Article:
Man holding weights in a field, hand sweat

Why do hands sweat?

It can be a real interview killer – the dreaded ‘sweaty handshake’. And if you’re venturing into the gym, handling weights with sweaty palms can be downright risky.

So what causes it? And if you do suffer from it, what can you do to minimise its effects?

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What causes sweaty hands?

Basically, it’s down to our eccrine sweat glands. They’re concentrated in our hands, forehead and feet, and directly connected to our sympathetic nervous system.

So, whenever we’re stressed, nervous or excited, that’s a cue for beads of sweat on our brow, along with clammy hands and feet.

For some people, the problem is more focused on the hands, and more severe. This condition is medically defined as palmar hyperhidrosis. It can occur from birth, but it’s more likely to start in adolescence.

For some, the problem will go away with age. For others, it’ll stick around all their lives.

Whenever we’re stressed, nervous or excited, that’s a cue for beads of sweat on our brow, along with clammy hands and feet.
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What can you do to stop sweaty hands?

If you do suffer from sweaty palms, it may be hard to overcome completely. But there are a number of ways you can help keep it in check:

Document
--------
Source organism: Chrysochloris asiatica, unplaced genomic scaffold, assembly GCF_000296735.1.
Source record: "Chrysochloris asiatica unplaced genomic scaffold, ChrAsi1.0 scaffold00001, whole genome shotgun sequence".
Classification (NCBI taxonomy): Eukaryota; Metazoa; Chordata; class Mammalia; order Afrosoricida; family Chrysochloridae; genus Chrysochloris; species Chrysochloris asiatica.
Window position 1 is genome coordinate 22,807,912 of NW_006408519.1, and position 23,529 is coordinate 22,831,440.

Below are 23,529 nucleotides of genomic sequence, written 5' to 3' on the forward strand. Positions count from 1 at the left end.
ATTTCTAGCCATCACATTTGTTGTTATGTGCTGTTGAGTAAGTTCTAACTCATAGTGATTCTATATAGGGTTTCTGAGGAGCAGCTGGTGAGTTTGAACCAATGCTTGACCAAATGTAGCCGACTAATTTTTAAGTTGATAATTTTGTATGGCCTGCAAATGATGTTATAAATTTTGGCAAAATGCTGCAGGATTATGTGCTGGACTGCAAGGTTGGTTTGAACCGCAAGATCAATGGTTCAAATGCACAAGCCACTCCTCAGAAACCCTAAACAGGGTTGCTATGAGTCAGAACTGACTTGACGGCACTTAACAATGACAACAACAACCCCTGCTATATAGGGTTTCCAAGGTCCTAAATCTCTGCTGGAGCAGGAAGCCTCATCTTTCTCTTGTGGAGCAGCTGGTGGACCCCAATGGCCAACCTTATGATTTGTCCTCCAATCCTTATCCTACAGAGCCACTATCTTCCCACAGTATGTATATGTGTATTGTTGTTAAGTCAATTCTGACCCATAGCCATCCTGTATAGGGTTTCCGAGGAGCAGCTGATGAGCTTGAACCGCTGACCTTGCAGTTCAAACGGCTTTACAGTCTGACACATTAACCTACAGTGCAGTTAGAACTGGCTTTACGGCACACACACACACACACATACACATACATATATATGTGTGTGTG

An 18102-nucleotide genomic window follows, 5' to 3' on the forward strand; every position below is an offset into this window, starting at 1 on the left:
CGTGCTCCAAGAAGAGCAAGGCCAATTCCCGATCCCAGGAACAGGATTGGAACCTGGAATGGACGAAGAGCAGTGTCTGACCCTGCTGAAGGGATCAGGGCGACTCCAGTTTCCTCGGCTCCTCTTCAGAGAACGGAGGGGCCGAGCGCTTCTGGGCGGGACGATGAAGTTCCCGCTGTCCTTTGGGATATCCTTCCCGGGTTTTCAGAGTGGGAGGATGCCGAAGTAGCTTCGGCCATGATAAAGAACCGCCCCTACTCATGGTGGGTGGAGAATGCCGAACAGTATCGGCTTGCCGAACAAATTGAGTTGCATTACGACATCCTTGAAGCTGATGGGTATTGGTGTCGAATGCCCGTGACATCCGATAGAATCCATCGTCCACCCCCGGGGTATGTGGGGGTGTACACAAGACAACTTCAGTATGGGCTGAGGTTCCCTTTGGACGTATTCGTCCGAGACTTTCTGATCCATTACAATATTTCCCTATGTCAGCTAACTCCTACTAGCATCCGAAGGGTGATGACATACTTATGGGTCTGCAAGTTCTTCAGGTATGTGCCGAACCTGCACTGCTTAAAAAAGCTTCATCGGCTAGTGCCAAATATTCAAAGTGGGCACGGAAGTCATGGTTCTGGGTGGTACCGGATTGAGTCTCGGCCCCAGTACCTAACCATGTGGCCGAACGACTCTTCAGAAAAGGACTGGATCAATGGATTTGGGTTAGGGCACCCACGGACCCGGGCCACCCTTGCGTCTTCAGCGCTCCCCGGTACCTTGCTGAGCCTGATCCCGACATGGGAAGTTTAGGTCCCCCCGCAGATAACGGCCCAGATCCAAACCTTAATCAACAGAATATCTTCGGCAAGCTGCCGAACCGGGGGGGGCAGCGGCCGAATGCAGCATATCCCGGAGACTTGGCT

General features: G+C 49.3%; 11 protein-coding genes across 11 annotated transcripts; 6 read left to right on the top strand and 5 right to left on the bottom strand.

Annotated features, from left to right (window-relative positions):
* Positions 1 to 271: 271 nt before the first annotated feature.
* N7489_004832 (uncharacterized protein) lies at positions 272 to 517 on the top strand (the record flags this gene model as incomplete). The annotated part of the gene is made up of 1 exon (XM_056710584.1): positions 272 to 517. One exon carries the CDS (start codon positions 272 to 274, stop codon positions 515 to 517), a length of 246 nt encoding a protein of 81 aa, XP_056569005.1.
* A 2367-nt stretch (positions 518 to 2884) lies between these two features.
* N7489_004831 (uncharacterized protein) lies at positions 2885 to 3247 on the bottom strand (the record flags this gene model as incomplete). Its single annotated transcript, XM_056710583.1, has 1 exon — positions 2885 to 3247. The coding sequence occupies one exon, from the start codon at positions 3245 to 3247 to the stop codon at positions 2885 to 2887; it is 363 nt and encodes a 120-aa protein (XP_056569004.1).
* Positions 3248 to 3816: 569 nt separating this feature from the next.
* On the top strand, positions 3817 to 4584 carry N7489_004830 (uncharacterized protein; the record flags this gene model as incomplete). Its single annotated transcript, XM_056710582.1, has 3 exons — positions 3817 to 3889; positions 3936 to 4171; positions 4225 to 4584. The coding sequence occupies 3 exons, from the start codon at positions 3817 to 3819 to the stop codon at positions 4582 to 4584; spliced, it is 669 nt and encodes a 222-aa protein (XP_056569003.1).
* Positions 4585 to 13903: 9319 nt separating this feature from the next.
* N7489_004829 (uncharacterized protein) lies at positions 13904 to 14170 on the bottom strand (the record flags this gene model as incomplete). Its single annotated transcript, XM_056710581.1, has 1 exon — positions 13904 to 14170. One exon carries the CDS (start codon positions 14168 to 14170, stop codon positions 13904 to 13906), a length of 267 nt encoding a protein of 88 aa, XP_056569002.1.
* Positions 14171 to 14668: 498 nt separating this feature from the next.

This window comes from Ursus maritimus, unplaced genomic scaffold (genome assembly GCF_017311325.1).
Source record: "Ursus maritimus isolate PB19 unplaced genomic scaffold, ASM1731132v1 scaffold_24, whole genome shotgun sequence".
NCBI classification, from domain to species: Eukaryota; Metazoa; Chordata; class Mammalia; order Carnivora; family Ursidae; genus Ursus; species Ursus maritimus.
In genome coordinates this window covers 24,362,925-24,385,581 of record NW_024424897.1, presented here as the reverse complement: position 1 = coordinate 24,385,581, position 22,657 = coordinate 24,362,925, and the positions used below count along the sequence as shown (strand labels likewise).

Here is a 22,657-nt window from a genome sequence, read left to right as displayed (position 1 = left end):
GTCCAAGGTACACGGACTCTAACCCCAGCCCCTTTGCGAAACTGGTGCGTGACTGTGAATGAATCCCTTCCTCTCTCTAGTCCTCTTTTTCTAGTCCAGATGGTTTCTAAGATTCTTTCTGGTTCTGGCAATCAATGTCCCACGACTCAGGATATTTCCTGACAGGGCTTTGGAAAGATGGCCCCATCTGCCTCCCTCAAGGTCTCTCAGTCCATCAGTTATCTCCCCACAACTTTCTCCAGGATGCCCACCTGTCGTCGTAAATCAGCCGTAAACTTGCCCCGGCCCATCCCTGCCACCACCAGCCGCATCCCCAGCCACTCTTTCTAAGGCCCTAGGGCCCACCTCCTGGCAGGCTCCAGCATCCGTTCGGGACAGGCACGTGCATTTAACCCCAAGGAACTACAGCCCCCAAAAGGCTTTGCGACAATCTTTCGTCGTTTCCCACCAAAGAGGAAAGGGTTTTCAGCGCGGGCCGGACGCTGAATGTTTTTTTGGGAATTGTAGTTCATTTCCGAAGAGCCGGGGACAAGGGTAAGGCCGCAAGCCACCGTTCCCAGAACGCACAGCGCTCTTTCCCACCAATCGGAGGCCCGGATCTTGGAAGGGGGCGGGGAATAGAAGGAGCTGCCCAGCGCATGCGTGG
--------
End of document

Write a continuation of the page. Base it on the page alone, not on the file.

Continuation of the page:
Wash your hands regularly

Rinsing with clean water is fine, unless your hands are actually dirty, as too much washing with soap will dry your skin.

Keep a pack of tissues handy

Carry these with you, so you can wipe your hands throughout the day.

Carry a pocket-size hand gel

To cleanse and dry your hands when you can’t get to a sink.

Keep some talcum powder in your bag

This can help absorb sweat and give your hands a better grip, so grab a small container from the baby items aisle.

Avoid wearing gloves

Unless it’s the depths of winter, try to not wear them – they’ll make your hands sweat more, as your skin won’t be able to breathe.

Try and deal with your stress

Easier said than done, perhaps. But since stress can be a big factor in sweating, tackling the cause head on can sometimes help.

If you’re still concerned about excessive hand sweating, talk to your doctor or another medical professional. They’ll be able to discuss what treatments may be available to you.